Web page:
In 2019, Josh Hess told me, "My dad has had this CJ-3B and he gave it to me. Hasn't been moved since the mid-eighties. Serial number is 23772."
Josh is in Gerrardstown, West Virginia, and he finally dug the Jeep out for the first time in 32 years on 29 October 2019. It turned out to be a '56 CJ-3B with a brass nomenclature plate (210K JPEG) on the dash, so it had been a federal vehicle at one time. The body had a great red and green patina, especially on the front grille (340K JPEG), and it apparently once had a timber bumper.
The biggest surprise was in the rear, where safety had been enhanced by the installation of some supersized taillights. Oh yeah, Josh said, "I think my dad said they used some taillights off of an old Ford Pinto in the late seventies."
Pinto of course! I was confused for a minute by the vertical orientation.
What better choice for a taillight swap than the foot-long warning lights that seventies Pinto owners relied on to keep them safe in the vehicle that became widely known for a series of fatal gas tank explosions in rear-end collisions, resulting in lawsuits against Ford.
We'll see if Josh decides to keep the lights.
This CJ-3B was photographed at Oklahoma State University in Stillwater OK. Although it looks like pink now, I would guess the faded paint was originally OSU orange.
The headlight guards, hardtop, dashboard and extended mirrors, all suggest that this Jeep was originally one of the 1964 CJ-3Bs purchased by the U.S. military (see U.S. Army MP Jeep on CJ3B.info.) I haven't found out what it was used for at OSU.
See also a rear view (80K JPEG) and the interior (60K JPEG).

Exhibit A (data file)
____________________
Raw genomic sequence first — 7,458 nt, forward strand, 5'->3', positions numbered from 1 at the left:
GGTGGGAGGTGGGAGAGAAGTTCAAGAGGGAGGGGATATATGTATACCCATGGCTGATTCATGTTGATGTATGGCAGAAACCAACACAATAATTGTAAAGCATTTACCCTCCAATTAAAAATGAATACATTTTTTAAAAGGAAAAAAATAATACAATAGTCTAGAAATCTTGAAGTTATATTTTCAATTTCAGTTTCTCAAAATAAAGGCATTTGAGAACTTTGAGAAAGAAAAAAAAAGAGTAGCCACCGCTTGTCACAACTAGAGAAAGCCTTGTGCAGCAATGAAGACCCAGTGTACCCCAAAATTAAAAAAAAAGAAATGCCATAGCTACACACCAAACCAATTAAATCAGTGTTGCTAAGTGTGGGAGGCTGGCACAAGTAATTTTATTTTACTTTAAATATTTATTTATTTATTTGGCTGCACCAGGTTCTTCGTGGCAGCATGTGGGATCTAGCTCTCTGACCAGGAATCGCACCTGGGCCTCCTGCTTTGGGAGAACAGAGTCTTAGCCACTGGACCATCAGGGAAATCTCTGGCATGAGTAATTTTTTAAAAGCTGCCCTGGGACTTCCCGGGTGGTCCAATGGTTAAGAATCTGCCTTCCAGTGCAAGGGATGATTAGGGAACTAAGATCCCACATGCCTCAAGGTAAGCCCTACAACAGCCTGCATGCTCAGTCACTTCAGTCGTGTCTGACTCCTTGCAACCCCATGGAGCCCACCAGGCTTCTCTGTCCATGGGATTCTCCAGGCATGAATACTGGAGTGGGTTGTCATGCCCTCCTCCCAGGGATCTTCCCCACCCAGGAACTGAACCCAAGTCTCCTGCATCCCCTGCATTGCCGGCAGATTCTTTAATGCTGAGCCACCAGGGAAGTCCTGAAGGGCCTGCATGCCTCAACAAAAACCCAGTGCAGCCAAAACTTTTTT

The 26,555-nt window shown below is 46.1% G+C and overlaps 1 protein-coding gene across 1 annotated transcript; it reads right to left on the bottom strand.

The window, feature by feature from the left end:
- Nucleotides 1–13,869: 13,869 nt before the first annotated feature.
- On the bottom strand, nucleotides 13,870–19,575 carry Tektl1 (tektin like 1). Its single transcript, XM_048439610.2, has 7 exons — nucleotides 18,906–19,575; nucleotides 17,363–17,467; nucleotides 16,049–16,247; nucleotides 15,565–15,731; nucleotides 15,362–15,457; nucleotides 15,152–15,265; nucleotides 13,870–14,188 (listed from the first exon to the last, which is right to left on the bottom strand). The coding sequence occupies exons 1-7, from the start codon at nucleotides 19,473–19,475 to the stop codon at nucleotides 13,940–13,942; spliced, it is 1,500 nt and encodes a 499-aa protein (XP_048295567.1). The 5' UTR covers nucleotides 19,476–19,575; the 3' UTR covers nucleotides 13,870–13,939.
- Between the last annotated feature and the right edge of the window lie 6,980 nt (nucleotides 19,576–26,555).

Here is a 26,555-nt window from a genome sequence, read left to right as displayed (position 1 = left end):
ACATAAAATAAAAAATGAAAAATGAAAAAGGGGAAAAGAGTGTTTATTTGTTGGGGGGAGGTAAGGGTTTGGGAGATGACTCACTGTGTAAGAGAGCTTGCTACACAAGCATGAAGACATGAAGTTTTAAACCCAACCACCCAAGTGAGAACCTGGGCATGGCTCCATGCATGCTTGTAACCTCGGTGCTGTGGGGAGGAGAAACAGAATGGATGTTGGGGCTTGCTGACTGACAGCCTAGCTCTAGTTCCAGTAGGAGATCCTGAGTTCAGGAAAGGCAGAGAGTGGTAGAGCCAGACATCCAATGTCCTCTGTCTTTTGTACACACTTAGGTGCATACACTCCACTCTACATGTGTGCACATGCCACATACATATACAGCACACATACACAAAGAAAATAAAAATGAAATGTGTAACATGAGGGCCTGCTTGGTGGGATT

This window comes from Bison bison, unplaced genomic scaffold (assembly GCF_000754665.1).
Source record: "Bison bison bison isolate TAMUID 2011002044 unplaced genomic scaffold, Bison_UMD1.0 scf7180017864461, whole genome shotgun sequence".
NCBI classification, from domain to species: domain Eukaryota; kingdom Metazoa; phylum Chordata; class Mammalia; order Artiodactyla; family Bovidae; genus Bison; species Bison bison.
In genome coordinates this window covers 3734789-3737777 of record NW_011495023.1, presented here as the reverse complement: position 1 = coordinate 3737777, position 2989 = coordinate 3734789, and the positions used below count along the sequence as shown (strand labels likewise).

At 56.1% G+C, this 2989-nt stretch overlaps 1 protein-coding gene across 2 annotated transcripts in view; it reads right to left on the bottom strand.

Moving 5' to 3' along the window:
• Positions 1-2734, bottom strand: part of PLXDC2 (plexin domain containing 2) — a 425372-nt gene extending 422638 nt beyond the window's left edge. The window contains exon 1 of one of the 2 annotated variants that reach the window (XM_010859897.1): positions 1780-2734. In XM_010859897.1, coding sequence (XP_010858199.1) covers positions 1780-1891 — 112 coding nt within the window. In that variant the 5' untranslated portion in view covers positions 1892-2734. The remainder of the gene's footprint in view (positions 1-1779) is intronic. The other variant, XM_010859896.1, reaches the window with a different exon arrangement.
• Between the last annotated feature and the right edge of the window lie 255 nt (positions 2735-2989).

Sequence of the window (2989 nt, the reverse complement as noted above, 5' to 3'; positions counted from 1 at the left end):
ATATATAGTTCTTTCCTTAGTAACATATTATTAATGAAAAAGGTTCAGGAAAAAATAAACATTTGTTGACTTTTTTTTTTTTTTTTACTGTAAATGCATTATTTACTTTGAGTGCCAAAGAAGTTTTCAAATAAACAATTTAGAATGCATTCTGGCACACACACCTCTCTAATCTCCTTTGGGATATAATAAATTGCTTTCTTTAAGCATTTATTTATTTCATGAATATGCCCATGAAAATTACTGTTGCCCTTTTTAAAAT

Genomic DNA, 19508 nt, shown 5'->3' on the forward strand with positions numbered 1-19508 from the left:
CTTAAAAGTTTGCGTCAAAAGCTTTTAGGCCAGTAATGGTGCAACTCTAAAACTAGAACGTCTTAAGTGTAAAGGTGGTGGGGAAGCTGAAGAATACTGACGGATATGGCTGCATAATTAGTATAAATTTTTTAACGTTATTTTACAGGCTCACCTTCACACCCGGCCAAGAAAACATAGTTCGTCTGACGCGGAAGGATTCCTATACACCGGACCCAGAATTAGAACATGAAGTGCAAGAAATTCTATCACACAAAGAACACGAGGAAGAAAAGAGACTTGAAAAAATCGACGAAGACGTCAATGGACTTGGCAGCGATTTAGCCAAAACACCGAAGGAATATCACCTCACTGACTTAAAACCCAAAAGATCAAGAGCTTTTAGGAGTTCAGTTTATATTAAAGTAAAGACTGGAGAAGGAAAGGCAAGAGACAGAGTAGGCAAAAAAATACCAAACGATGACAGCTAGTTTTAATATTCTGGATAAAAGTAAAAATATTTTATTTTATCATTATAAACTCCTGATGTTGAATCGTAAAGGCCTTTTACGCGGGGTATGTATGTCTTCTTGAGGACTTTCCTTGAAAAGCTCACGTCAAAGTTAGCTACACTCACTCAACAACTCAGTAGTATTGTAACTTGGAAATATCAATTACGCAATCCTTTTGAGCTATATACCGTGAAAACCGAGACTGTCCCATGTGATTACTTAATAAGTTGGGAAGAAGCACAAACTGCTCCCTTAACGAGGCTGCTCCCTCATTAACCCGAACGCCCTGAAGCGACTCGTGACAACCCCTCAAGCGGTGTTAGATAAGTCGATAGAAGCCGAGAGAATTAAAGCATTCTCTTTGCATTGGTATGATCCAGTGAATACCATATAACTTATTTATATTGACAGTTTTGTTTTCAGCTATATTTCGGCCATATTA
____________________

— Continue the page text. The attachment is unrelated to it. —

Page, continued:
Flashback to backcountry travel in the old days! But it was 2014 when this well-equipped 3B in Colorado was being advertised for sale online. Features included a Sears aluminum full cab and external roll bar, Braden PTO winch with half-inch cable, Warn hubs, positraction differentials, handyman jack, and spotlight.
See also a side view (60K JPEG).
Interesting to speculate on who went on trips in this Jeep -- it had a center jump seat as well as a rear seat. Other interior add-ons included seat belts, second gas tank under the passenger seat, CB radio, and AM radio for entertainment at night!
Stored in the trailer (50K JPEG) were extra rims and tires, vintage metal ice chest, seven jerry cans, and a full set of chains.
Del Francis found this "Topeka Hiway Mower" which looks like it might be a distant cousin of the Willys CJ-3B. As Del says, "This followed me home the other day. It is supposed to be a Willys tractor by Topeka Highway Equipment. It has a Continental engine but everything else seems to be Willys. I have no idea what year it is. It has a sickle mower and a blade."
See also a photo with that nice tall windshield (100K JPEG) in the up position.
There's more about Topeka mowers at eWillys.
At the other end of the sports/utility spectrum is this Jeep, obviously intended more for fun than hard work. It was described in an online auction in 2003 as a 1960 2-wheel drive Jeep with 3-speed column shift and a rust-free replacement steel body added in an older restoration.